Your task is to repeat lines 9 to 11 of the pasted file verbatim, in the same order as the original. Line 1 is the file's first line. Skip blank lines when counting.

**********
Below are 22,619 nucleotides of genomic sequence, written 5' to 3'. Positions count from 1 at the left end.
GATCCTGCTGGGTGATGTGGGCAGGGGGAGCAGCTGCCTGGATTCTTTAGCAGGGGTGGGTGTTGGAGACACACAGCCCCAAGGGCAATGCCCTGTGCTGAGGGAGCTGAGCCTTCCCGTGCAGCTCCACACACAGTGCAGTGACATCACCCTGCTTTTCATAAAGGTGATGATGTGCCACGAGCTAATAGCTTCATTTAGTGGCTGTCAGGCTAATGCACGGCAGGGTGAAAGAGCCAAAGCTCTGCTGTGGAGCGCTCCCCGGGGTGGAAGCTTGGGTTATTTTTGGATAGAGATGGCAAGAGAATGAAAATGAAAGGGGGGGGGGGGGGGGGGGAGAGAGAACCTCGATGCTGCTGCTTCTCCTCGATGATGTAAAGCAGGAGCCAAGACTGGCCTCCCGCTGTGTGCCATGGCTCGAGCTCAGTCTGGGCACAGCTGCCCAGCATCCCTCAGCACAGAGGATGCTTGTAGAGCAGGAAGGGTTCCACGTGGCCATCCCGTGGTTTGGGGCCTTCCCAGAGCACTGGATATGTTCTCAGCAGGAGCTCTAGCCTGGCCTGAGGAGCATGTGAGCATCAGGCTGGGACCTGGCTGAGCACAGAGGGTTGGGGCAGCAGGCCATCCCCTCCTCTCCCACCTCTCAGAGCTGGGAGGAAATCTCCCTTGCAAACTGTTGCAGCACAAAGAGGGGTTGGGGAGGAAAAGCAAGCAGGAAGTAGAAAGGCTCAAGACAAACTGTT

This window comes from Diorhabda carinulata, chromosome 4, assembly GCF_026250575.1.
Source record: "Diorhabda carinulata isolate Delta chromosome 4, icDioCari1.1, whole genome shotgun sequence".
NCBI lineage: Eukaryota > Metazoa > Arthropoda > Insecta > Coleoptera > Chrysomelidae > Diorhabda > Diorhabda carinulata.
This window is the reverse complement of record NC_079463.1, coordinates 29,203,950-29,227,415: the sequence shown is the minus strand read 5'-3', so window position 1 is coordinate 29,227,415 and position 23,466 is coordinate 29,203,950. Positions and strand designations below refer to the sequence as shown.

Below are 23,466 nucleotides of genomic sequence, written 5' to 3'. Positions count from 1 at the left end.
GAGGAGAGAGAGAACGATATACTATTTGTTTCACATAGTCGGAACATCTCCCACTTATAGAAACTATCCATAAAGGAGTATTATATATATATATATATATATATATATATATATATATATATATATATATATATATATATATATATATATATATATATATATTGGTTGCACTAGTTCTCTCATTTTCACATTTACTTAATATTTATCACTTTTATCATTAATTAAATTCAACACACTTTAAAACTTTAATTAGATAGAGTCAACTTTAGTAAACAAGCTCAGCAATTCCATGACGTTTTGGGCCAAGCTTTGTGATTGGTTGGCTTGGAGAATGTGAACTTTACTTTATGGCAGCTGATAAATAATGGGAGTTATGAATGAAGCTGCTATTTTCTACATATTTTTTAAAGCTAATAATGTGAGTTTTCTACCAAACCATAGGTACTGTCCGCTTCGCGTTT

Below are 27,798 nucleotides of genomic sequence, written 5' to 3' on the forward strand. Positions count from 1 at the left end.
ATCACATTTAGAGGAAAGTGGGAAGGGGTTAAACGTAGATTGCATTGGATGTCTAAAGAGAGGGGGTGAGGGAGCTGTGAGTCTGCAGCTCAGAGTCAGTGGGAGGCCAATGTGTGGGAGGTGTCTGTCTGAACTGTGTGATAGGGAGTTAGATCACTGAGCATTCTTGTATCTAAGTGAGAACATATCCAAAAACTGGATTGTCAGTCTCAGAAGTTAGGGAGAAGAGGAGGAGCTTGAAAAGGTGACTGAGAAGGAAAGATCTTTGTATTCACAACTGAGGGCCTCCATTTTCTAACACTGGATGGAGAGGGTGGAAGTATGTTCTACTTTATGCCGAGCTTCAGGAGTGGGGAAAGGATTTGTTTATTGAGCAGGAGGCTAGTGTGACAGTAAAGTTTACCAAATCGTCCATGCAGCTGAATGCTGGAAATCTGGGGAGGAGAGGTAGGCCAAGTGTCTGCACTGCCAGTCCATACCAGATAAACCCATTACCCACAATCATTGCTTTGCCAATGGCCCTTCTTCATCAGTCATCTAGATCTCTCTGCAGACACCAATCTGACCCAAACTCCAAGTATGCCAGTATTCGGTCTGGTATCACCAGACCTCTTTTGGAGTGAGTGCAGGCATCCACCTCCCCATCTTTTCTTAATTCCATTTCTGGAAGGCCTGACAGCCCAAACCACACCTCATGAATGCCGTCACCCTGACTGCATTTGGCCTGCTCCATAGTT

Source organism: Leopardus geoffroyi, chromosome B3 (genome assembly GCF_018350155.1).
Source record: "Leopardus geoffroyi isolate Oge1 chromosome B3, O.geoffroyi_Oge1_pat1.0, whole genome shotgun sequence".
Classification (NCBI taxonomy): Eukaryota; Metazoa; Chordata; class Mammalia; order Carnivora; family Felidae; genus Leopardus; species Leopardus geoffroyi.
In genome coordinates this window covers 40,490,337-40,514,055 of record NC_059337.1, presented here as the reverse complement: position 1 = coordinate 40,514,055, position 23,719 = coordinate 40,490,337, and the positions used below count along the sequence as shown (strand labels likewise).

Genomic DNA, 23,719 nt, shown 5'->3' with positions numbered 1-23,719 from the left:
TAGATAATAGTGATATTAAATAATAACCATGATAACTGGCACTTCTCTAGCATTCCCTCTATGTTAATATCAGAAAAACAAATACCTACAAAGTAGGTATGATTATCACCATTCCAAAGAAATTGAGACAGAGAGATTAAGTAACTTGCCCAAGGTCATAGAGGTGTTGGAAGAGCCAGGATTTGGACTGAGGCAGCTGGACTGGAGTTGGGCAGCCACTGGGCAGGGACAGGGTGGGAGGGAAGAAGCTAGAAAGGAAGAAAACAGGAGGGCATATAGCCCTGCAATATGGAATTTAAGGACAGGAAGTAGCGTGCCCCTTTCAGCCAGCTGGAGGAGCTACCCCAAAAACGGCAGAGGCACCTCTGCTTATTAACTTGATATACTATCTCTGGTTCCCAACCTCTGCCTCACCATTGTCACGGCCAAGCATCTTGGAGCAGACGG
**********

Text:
Below are 27,798 nucleotides of genomic sequence, written 5' to 3' on the forward strand. Positions count from 1 at the left end.
ATCACATTTAGAGGAAAGTGGGAAGGGGTTAAACGTAGATTGCATTGGATGTCTAAAGAGAGGGGGTGAGGGAGCTGTGAGTCTGCAGCTCAGAGTCAGTGGGAGGCCAATGTGTGGGAGGTGTCTGTCTGAACTGTGTGATAGGGAGTTAGATCACTGAGCATTCTTGTATCTAAGTGAGAACATATCCAAAAACTGGATTGTCAGTCTCAGAAGTTAGGGAGAAGAGGAGGAGCTTGAAAAGGTGACTGAGAAGGAAAGATCTTTGTATTCACAACTGAGGGCCTCCATTTTCTAACACTGGATGGAGAGGGTGGAAGTATGTTCTACTTTATGCCGAGCTTCAGGAGTGGGGAAAGGATTTGTTTATTGAGCAGGAGGCTAGTGTGACAGTAAAGTTTACCAAATCGTCCATGCAGCTGAATGCTGGAAATCTGGGGAGGAGAGGTAGGCCAAGTGTCTGCACTGCCAGTCCATACCAGATAAACCCATTACCCACAATCATTGCTTTGCCAATGGCCCTTCTTCATCAGTCATCTAGATCTCTCTGCAGACACCAATCTGACCCAAACTCCAAGTATGCCAGTATTCGGTCTGGTATCACCAGACCTCTTTTGGAGTGAGTGCAGGCATCCACCTCCCCATCTTTTCTTAATTCCATTTCTGGAAGGCCTGACAGCCCAAACCACACCTCATGAATGCCGTCACCCTGACTGCATTTGGCCTGCTCCATAGTT

Source organism: Leopardus geoffroyi, chromosome B3 (genome assembly GCF_018350155.1).